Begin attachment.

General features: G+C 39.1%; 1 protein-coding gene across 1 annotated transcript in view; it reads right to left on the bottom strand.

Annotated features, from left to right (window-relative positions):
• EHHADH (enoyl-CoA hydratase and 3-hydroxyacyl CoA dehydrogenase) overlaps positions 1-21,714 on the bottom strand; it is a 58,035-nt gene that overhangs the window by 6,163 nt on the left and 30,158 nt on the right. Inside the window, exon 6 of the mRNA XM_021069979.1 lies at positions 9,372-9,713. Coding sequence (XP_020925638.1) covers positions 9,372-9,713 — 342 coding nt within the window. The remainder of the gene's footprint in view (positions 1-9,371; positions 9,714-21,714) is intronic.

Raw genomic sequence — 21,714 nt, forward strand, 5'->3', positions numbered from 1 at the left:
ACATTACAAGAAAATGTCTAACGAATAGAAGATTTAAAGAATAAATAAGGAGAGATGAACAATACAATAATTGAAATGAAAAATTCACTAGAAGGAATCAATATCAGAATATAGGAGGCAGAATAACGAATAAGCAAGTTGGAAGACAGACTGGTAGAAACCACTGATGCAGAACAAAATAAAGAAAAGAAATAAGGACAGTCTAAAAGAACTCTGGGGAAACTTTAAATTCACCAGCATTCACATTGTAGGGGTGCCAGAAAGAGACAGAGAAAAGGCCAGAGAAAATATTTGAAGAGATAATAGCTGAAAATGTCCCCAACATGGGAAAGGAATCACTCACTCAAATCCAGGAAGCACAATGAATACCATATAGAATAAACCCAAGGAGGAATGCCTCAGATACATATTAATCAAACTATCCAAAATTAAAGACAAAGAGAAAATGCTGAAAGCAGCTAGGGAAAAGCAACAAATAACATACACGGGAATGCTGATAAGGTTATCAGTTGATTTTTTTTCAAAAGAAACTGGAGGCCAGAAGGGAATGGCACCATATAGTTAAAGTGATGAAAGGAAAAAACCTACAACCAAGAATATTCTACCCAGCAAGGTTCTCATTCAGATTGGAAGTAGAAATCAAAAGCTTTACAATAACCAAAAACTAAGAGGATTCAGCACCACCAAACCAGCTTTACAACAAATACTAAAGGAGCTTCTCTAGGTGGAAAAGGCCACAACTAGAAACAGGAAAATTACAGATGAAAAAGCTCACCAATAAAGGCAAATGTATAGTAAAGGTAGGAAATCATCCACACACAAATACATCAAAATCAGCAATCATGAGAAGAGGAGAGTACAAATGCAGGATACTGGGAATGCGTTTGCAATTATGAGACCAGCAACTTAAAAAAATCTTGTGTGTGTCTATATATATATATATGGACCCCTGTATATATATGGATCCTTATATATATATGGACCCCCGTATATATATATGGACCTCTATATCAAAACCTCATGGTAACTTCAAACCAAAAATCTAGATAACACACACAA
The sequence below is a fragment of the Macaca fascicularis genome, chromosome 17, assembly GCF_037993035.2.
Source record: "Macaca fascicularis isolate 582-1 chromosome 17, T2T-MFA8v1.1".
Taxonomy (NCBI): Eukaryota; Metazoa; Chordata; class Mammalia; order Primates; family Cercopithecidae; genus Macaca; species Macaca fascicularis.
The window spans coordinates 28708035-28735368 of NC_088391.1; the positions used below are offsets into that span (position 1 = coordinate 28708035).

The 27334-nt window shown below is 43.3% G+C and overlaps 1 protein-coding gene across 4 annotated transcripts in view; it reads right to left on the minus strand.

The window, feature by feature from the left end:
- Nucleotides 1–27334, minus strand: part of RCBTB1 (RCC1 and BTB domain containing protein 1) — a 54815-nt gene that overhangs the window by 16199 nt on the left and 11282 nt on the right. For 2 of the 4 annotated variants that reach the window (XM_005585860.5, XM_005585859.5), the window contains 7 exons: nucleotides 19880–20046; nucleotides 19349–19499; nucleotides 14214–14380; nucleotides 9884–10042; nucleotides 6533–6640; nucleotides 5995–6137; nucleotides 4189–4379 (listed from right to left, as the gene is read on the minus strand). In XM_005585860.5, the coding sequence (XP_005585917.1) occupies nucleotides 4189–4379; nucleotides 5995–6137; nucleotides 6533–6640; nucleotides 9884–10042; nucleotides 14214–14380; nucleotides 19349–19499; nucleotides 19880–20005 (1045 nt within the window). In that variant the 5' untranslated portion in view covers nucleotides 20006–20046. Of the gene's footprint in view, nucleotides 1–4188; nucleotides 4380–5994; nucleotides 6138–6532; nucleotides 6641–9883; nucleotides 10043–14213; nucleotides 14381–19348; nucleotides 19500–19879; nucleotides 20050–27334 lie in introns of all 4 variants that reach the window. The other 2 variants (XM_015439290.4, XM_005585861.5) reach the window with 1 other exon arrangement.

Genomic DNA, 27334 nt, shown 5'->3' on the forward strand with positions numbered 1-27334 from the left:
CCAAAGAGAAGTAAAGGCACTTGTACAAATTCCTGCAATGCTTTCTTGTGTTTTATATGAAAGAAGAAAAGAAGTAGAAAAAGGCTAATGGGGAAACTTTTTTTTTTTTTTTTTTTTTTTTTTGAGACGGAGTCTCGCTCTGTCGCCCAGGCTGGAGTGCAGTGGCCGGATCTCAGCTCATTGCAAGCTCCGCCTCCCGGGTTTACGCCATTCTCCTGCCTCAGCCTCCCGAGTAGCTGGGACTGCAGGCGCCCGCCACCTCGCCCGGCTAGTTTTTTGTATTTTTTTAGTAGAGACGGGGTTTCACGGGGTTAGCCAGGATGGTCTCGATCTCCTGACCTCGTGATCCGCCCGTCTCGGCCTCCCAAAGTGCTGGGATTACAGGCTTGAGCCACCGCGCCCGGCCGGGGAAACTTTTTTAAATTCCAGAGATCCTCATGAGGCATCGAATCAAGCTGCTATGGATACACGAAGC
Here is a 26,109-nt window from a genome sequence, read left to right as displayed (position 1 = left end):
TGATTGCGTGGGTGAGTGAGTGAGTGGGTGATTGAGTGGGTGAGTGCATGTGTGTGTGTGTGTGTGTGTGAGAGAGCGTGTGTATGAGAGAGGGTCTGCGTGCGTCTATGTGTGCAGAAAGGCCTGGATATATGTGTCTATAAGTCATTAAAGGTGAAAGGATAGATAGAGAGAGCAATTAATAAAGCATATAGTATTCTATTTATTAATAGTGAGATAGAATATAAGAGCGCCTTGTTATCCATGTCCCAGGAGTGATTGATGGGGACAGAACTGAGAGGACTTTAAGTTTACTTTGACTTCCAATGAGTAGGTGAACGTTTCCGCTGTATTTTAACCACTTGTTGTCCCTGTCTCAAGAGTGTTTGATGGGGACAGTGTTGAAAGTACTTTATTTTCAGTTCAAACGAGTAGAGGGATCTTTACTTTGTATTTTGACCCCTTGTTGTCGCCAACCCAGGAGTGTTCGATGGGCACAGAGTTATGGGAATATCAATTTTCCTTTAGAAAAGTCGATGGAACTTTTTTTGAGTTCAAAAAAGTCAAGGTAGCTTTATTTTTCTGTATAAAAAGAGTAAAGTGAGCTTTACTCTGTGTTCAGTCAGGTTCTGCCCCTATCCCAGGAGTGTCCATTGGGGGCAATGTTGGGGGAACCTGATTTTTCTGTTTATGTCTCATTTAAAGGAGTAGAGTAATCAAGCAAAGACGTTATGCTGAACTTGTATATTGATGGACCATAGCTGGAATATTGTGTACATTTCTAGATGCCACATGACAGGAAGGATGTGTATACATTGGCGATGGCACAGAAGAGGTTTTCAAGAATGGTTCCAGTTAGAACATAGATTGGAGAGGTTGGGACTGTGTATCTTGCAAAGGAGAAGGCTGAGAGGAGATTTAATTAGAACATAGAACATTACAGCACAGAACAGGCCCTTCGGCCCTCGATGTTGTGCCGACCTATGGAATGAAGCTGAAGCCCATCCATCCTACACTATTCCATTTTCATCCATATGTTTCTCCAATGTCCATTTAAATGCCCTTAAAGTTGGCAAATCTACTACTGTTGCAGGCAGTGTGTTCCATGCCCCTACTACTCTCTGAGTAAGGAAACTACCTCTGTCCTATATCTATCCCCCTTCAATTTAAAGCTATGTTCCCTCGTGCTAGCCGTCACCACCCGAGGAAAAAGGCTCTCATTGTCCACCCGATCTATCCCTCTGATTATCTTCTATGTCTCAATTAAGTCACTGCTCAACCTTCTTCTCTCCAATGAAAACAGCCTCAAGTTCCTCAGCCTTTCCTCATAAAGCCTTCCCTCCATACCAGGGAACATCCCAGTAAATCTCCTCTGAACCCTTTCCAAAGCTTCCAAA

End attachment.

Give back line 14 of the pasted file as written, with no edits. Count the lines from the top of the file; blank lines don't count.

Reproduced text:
CCAAAGAGAAGTAAAGGCACTTGTACAAATTCCTGCAATGCTTTCTTGTGTTTTATATGAAAGAAGAAAAGAAGTAGAAAAAGGCTAATGGGGAAACTTTTTTTTTTTTTTTTTTTTTTTTTTGAGACGGAGTCTCGCTCTGTCGCCCAGGCTGGAGTGCAGTGGCCGGATCTCAGCTCATTGCAAGCTCCGCCTCCCGGGTTTACGCCATTCTCCTGCCTCAGCCTCCCGAGTAGCTGGGACTGCAGGCGCCCGCCACCTCGCCCGGCTAGTTTTTTGTATTTTTTTAGTAGAGACGGGGTTTCACGGGGTTAGCCAGGATGGTCTCGATCTCCTGACCTCGTGATCCGCCCGTCTCGGCCTCCCAAAGTGCTGGGATTACAGGCTTGAGCCACCGCGCCCGGCCGGGGAAACTTTTTTAAATTCCAGAGATCCTCATGAGGCATCGAATCAAGCTGCTATGGATACACGAAGC